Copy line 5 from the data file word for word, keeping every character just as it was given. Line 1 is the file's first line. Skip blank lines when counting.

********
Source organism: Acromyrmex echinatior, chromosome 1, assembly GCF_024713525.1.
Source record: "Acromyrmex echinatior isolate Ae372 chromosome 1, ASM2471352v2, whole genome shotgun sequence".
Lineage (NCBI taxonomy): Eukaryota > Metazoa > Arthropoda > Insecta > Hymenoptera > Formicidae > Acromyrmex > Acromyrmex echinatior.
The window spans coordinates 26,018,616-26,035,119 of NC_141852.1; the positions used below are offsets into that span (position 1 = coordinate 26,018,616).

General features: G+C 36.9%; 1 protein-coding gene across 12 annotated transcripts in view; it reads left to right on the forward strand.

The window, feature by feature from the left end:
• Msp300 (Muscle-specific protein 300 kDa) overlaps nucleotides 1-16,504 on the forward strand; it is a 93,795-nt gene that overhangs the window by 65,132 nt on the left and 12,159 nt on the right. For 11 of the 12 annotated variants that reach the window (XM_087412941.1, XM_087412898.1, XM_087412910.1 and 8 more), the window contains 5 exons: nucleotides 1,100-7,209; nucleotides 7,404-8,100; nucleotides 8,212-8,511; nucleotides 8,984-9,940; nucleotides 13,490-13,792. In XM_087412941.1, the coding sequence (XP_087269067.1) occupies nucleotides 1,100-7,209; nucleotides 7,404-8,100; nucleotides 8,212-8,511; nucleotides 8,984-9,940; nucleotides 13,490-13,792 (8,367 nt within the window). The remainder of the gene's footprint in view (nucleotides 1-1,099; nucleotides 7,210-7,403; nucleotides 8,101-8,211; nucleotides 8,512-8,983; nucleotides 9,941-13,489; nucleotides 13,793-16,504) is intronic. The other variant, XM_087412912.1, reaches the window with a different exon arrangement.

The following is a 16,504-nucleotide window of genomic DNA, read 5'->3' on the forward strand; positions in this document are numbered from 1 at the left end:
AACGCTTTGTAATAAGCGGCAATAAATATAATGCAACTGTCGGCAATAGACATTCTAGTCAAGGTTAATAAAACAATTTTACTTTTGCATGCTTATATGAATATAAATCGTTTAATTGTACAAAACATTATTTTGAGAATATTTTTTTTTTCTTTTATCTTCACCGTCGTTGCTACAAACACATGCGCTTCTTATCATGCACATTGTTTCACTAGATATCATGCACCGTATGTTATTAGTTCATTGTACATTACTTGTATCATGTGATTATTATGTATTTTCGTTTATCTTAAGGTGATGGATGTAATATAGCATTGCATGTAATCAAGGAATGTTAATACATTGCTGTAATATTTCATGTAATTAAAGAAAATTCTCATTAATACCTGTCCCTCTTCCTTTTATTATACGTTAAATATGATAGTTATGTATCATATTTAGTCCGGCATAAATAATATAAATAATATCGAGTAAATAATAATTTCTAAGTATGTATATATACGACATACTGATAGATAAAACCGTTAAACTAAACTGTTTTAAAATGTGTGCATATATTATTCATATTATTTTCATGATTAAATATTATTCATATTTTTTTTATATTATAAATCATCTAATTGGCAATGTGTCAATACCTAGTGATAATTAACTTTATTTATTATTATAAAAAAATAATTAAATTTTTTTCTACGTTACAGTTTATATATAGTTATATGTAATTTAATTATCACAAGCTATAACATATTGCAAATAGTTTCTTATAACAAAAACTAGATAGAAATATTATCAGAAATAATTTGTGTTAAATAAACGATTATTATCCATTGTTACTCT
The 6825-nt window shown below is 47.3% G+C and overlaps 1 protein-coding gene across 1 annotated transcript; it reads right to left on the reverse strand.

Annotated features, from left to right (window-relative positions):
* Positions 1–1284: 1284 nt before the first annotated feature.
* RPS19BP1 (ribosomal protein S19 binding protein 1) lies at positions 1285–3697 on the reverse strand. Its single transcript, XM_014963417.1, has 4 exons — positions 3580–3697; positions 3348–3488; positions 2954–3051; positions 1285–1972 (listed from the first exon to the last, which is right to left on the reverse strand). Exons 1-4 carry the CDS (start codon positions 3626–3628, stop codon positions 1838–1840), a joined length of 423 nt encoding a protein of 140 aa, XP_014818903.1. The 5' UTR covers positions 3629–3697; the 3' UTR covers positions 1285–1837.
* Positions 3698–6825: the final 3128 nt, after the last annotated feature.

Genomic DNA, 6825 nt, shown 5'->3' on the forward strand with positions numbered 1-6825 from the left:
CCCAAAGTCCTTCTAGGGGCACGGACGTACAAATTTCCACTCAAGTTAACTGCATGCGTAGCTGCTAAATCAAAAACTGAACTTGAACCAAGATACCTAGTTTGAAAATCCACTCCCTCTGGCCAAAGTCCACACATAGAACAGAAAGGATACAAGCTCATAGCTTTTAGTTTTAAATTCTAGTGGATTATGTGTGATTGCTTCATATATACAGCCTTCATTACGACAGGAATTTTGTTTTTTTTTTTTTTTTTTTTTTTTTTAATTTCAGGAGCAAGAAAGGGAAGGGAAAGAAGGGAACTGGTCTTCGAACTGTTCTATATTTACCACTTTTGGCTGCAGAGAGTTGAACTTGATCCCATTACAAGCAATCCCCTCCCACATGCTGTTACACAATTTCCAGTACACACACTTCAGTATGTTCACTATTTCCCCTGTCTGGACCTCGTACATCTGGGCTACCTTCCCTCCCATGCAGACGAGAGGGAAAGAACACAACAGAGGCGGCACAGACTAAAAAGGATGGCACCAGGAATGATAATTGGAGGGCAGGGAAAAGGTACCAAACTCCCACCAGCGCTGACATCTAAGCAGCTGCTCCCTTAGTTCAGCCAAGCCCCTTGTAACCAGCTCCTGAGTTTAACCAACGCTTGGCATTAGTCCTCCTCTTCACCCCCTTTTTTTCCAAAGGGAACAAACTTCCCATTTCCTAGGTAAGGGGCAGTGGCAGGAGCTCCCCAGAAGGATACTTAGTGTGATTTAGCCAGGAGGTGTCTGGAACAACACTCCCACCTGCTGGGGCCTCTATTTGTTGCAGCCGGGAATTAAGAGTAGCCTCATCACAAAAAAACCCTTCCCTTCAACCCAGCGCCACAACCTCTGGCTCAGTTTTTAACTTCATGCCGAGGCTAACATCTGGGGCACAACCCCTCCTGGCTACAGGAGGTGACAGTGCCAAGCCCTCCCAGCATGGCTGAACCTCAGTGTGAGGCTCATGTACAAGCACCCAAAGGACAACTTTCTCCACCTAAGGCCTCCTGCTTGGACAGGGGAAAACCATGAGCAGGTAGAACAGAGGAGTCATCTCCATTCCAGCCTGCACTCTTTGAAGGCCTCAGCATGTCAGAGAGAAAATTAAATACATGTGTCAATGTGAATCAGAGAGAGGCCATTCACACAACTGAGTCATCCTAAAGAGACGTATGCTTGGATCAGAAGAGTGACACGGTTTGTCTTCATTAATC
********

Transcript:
General features: G+C 36.9%; 1 protein-coding gene across 12 annotated transcripts in view; it reads left to right on the forward strand.